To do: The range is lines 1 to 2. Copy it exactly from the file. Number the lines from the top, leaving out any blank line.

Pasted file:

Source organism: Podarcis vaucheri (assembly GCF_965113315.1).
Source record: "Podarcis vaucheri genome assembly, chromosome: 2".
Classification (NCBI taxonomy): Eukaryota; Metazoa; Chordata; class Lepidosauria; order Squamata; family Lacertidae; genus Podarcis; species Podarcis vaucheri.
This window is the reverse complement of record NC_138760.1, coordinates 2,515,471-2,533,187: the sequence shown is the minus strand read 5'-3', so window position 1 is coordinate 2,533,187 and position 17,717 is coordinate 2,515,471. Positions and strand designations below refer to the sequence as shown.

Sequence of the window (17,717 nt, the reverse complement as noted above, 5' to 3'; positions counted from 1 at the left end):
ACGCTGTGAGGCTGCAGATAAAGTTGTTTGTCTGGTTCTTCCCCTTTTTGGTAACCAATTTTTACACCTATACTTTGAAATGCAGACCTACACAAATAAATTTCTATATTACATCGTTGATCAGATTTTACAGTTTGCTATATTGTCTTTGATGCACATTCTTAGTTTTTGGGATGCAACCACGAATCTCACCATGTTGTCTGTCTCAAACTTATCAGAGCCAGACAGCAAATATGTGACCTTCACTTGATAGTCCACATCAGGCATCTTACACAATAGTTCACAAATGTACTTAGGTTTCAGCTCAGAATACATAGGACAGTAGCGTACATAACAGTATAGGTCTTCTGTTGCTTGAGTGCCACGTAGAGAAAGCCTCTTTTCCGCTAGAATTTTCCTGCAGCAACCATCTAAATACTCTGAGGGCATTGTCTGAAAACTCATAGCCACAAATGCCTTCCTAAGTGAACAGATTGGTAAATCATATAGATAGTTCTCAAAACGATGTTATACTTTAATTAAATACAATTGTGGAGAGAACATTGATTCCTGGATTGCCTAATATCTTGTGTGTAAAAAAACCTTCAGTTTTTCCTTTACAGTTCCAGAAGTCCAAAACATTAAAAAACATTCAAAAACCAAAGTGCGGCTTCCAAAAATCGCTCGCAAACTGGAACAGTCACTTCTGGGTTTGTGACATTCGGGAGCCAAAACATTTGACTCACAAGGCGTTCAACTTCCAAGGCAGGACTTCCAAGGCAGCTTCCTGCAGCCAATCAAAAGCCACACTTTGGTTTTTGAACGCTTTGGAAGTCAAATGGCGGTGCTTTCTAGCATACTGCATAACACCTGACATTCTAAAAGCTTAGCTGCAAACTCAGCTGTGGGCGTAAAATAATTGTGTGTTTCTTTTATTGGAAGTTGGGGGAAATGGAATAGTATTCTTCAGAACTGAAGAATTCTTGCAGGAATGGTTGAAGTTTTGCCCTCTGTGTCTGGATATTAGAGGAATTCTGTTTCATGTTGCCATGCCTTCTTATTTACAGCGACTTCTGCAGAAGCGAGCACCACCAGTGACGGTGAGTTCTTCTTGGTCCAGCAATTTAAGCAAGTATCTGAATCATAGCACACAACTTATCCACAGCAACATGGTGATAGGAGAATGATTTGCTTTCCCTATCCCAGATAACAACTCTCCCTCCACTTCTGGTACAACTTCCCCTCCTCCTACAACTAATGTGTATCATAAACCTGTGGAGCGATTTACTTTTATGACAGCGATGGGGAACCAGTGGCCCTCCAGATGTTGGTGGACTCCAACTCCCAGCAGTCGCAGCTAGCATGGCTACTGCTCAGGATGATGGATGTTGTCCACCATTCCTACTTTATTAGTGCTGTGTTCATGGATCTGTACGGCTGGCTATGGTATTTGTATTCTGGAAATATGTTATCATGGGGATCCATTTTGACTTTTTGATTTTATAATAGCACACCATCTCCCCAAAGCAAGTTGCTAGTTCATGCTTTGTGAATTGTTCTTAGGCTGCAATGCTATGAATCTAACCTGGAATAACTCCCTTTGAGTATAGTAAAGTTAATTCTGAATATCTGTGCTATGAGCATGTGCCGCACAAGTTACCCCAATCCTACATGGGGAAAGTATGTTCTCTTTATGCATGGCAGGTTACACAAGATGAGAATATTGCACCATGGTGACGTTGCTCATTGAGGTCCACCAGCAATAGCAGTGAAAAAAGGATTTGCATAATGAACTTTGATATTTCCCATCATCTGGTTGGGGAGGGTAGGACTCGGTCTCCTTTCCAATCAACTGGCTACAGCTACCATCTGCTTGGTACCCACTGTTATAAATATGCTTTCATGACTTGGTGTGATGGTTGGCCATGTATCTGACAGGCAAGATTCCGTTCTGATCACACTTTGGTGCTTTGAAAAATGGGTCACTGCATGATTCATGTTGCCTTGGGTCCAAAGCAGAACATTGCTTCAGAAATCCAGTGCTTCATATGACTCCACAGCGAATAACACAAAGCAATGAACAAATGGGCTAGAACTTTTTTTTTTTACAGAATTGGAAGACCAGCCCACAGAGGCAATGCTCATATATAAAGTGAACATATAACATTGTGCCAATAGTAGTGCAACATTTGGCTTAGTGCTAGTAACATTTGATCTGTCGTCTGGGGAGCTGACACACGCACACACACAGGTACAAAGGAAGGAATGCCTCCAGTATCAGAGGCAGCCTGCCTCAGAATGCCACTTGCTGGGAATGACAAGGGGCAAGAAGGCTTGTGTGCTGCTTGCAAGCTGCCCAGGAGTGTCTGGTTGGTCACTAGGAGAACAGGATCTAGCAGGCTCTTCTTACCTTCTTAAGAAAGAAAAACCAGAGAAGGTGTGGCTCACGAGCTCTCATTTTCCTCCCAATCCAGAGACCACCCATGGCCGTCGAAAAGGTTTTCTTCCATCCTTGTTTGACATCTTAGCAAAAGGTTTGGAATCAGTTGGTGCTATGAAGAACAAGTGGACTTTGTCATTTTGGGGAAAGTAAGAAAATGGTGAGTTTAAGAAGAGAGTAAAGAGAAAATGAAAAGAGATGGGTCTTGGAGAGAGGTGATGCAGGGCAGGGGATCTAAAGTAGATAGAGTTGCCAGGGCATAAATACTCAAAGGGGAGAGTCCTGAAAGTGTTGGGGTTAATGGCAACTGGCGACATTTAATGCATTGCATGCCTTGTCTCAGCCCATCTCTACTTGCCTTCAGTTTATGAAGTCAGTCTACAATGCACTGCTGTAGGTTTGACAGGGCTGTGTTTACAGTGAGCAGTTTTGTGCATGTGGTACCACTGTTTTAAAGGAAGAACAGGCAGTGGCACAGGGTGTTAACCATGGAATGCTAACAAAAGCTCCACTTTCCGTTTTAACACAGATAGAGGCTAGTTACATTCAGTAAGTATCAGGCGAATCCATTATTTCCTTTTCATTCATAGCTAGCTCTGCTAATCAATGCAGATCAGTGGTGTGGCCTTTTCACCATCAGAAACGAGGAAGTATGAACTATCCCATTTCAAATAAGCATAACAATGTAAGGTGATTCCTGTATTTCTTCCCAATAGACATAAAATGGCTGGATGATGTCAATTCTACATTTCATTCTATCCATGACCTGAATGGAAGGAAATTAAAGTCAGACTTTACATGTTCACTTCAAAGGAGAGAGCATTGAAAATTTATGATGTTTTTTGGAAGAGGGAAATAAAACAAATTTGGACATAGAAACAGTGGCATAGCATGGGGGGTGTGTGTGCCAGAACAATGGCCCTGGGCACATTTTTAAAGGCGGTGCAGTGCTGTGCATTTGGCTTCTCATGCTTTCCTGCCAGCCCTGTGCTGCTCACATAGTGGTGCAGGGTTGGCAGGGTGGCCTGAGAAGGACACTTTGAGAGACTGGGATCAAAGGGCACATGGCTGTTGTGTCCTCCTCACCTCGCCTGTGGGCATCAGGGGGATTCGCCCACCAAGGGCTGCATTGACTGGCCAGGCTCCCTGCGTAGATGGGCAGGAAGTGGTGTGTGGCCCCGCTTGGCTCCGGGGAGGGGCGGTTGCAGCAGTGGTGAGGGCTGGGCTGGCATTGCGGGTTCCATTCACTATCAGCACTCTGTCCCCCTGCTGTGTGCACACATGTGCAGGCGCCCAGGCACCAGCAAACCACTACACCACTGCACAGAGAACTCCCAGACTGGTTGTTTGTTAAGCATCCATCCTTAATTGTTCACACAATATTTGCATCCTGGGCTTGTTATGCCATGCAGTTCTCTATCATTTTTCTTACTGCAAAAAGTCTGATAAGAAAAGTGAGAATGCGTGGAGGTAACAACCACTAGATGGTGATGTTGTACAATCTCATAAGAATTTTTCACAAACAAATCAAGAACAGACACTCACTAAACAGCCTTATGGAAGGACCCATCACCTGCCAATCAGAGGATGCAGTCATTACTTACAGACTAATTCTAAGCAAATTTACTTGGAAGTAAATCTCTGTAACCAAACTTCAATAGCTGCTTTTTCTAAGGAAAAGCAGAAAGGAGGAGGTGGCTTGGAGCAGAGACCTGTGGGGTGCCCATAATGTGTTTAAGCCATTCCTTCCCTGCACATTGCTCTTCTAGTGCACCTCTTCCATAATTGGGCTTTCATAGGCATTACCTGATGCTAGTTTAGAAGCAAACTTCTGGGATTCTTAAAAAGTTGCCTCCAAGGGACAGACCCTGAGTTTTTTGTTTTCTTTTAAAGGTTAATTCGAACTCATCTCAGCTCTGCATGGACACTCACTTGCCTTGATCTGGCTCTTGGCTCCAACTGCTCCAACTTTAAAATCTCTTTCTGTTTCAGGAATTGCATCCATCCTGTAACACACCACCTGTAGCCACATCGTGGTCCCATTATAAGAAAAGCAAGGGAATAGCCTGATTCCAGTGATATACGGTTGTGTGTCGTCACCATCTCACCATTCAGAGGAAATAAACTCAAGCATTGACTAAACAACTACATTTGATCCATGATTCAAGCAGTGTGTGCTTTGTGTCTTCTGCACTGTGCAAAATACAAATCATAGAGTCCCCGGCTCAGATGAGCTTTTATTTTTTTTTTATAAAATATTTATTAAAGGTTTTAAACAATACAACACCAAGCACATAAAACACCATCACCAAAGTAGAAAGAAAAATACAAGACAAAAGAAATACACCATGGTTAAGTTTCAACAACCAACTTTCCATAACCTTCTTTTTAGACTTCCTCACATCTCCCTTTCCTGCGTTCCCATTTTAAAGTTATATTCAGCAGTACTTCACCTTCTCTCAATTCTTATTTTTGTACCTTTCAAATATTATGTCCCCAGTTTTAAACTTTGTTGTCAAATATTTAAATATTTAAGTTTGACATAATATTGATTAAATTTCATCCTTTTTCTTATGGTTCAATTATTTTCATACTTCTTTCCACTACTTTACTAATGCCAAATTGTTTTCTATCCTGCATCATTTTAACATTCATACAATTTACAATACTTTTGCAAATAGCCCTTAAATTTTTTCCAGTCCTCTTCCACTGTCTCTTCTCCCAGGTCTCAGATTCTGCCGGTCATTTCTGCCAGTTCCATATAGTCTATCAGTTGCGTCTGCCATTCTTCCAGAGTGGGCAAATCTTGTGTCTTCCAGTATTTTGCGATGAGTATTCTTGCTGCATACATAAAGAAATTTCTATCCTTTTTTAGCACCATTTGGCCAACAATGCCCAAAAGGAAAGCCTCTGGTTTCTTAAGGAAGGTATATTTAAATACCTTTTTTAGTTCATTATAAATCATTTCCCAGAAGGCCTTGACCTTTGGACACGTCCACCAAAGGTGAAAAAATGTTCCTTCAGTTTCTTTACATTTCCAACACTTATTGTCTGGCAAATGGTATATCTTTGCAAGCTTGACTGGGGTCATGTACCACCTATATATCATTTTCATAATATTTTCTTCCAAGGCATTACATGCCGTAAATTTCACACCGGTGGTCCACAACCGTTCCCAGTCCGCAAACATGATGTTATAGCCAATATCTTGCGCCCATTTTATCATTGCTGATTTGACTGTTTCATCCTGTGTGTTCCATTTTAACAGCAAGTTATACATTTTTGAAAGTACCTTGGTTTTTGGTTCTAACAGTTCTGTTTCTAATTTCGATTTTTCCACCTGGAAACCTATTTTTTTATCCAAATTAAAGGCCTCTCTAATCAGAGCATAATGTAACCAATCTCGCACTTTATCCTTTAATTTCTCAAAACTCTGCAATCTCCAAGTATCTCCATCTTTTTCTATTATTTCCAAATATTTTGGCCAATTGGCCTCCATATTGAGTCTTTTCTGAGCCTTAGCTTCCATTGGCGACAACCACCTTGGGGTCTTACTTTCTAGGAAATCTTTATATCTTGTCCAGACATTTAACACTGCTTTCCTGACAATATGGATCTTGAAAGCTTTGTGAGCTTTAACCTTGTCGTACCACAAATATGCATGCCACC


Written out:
Source organism: Podarcis vaucheri (assembly GCF_965113315.1).
Source record: "Podarcis vaucheri genome assembly, chromosome: 2".